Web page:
They call Rwanda the land of a thousand hills. Having been here three weeks now, I call it the land of a thousand reasons to believe that a better future is ahead for this small African country that was devastated by genocide less than 20 years ago.
You can count the reasons in the faces of the 8-14 year olds participating in the Children's Peace Libraries in Kigali, Gisenyi, Byumba, and Kanzenze. These small libraries pave the way to a huge goal: building sustainable peace in the country through the education of children. The libraries aim to educate the children's minds, but also to nurture within them an appreciation of others, a respect for differences, and to provide them with the skills needed to resolve conflicts peacefully - now and in the future.
In Kigali alone, more than 500 young people from 12 primary and secondary schools in the area of Kicukiro come to the library after school to read and check-out books. They're learning to love books, which many of them do not have at home. They're also practicing English, the third language for these young multilinguists when Rwanda made a sudden change from French to English as its official language in 2009. The children speak Kinyarwanda at home and on the playground.
As funds permit, the libraries also sponsor three-day mediation and conflict resolution training workshops for 25-30 students at a time. Jean-Baptiste, librarian in Kigali, selects students from the primary grades to participate in the workshops because he believes that it is important for them to learn to solve their own conflicts and not always rely on teachers and parents to intervene. "The skills taught here," he says, "enable the children to resolve the small conflicts that are a normal part of daily life, and then later they will be prepared to become mediators of adults."
It's not possible to overestimate the importance of having a sense of mastery over one's life and one's future. I spent time last week at the library in Kigali with a group of fifth-graders and an old, water-damaged Atlas Britannica that someone had donated to charity. The students had never seen such maps. Listen to them: Oh, I found Kigali! There is Lac Kivo. Do you know Uganda? Mother took us to Tanzania. Uncle says there is sadness in Goma, right there. My cousins are in Burundi. Where is America? How many days did you travel to get here? Do you love our mother country?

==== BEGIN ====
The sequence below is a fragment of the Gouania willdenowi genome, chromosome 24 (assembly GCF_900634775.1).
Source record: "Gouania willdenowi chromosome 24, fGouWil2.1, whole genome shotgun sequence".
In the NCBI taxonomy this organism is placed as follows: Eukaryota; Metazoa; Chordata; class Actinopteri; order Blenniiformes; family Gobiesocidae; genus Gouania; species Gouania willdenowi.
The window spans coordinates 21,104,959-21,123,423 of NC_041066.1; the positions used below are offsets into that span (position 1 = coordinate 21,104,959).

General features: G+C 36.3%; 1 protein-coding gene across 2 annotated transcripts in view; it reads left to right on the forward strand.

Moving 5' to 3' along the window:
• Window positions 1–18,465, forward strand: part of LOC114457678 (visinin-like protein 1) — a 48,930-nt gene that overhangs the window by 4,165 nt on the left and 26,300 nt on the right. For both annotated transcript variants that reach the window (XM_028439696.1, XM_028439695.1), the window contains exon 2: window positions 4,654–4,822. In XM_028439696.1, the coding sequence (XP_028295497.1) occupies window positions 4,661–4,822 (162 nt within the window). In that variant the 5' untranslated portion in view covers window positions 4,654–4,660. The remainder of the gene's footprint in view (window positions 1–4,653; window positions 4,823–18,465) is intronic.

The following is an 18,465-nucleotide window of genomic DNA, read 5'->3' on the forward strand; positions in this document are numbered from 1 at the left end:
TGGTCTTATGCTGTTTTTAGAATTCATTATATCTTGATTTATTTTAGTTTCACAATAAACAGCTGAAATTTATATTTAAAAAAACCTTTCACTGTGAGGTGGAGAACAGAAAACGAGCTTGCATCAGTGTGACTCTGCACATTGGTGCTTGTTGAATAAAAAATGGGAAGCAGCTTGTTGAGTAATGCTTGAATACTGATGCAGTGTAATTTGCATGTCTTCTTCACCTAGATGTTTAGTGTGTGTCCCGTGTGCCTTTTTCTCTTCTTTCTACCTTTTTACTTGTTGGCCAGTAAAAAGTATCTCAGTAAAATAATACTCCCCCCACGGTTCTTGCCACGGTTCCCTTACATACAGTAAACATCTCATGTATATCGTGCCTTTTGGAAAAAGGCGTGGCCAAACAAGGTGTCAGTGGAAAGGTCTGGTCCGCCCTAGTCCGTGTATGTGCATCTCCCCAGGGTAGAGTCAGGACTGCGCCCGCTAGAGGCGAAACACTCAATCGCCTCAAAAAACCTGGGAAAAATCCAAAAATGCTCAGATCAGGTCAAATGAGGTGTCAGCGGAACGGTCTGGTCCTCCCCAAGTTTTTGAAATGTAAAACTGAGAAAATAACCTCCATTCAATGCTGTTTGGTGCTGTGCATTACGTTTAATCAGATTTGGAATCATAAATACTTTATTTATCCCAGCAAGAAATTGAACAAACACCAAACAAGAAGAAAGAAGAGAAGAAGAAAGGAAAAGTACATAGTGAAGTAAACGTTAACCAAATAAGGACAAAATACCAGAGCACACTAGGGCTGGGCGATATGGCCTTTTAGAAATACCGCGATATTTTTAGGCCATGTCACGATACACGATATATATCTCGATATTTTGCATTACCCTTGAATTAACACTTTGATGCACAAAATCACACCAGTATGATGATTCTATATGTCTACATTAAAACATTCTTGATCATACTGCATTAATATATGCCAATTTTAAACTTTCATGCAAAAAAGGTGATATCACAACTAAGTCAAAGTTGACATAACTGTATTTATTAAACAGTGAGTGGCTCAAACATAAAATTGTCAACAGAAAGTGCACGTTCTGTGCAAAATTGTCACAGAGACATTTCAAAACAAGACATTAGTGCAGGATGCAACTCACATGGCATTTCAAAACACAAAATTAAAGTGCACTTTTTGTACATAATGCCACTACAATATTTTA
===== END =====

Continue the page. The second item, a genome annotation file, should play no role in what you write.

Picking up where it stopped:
No school in America would use such outdated materials, but I'll bet few students anywhere got more excited than these young Rwandans, following their natural curiosity about the world and how they fit into it.
The libraries were started by Dave Bucura and Jean-Baptiste Hakizimana of the Rwandan Transformational Leadership Center, in cooperation with the African Great Lakes Initiative of the Friends Peace Teams. The Rwandan Yearly Meeting of Friends (Quakers) and the Mennonite Central Committee donate time, money, volunteers, and books.
The founders and sponsors are not timid about what they hope to accomplish. "Our long-term vision," according to the website at www.cpenrwanda.wordpress.com, "includes an ultimate goal of adding peace education to the national Rwandan curriculum." Let's cheer them on - 1000 %.